Merely a week after being exposed for having creamed R16m from the embattled VBS Mutual Bank, the company of EFF deputy president Floyd Shivambu’s younger brother, Brian Answer Shivambu, is on the brink of losing a Toyota Corolla due to bad payment.
The 30-year-old businessman and his company Mabyeni Trading and Projects were this week hauled to the South Gauteng High Court by Nedbank’s Motor Finance Corporation division for allegedly failing to keep up with the R4 580.50 monthly instalments on a 2016 Toyota Corolla Quest.
Shivambu was listed in Adv Terry Motau’s report, “The Great Bank Heist” as one of the 53 people and companies that received close to R2bn in gratuitous payments from VBS Mutual Bank.
However, it has since been established through Nedbank’s application that Shivambu’s company appears to be struggling, despite reports that he received millions from VBS.
According to papers filed in court, the company bought the car in December 2016 for R381 000.
The papers show that Mabyeni was expected to make 70 monthly instalments before paying off the car in January 2023 with a final payment of R56 213.97.
However, the papers indicate that two years into the agreement, the company allegedly struggled to keep up with the instalments and defaulted on repayments for more than six months. Shivambu confirmed to Sunday World that the car’s instalments were not paid for many months, but he blamed that on his employees, claiming that he was not aware.
“I only became aware of the arrears last week after Nedbank sent me an e-mail informing me of their intended action. I paid R34 000 this week to clear the arrears.”
When asked to produce proof of payment, Shivambu said he was not willing to do so as he had no obligation to do so.
Shivambu equated Nedbank’s court application to sabotage, stating that if the bank was genuine in its actions, it should have taken action against him three months ago before the VBS debacle.
“The timing of the application is worrying because its happening a week after the VBS report.
“How come they didn’t file those papers months ago as per their standard practice to take action against a client who defaults for three months? They just want to sabotage me. But they won’t succeed,” he said.
He said the car was being used by his employees to run his office, and he had not seen it since last year.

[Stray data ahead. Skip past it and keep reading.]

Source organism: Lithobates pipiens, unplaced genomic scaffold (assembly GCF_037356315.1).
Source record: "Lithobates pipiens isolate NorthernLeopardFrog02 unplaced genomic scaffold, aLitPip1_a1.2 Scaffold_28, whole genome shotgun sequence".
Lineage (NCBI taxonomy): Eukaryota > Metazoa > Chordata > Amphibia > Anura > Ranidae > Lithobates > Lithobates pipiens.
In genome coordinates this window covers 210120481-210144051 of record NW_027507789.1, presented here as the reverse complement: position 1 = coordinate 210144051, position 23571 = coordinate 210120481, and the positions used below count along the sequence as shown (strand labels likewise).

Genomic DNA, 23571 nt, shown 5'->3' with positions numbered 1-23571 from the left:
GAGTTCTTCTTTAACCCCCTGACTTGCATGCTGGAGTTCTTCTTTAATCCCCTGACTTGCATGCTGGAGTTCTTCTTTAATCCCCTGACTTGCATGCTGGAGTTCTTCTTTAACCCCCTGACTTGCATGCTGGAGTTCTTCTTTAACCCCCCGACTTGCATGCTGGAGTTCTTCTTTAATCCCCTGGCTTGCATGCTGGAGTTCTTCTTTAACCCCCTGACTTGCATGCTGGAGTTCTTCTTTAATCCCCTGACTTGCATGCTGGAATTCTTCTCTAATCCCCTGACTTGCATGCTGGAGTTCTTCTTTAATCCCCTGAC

“The car has probably lost its colour because I last saw it last year. I only drove it the day I took it from the dealership. At the moment I don’t have a car. I use Uber and taxis for my movements,” said Shivambu.
The bank, in its papers, claimed that Shivambu’s company ignored two letters of demand sent in August and reminding them of the arrears on the account.
According to one letter dated August 20 2018 annexed to the application, the company was in arrears of R14 230, and at the time of the application, the arrears had escalated to R30 506.55.
“Unless payment of the arrears amount of R30 506.55 is made within 10 business days from date of delivery hereof, the agreement will be cancelled and the full amount owing will be immediately due and payable.
“In addition to any cancellation of the agreement, we shall be entitled to inter alia claim possession of the goods,” reads one of the letters.
The papers show that Brian signed as surety for the car purchase, agreeing to be a coprincipal debtor with the bank, becoming liable for the monthly payments on demand.
The documents indicate that after the company allegedly ignored letters of notices from the bank alerting them about the arrears, the bank cancelled the agreement and went to court to institute action.
The aim of the action, according to the papers, is to confirm the cancellations of the agreement and to compel Shivambu’s company to return the car while also forfeiting all the monies he had already paid.
Nedbank spokesperson Kedibone Molopyane said: “Nedbank is not at liberty to disclose any client’s information due to banker/client confidentiality.”
– Sunday world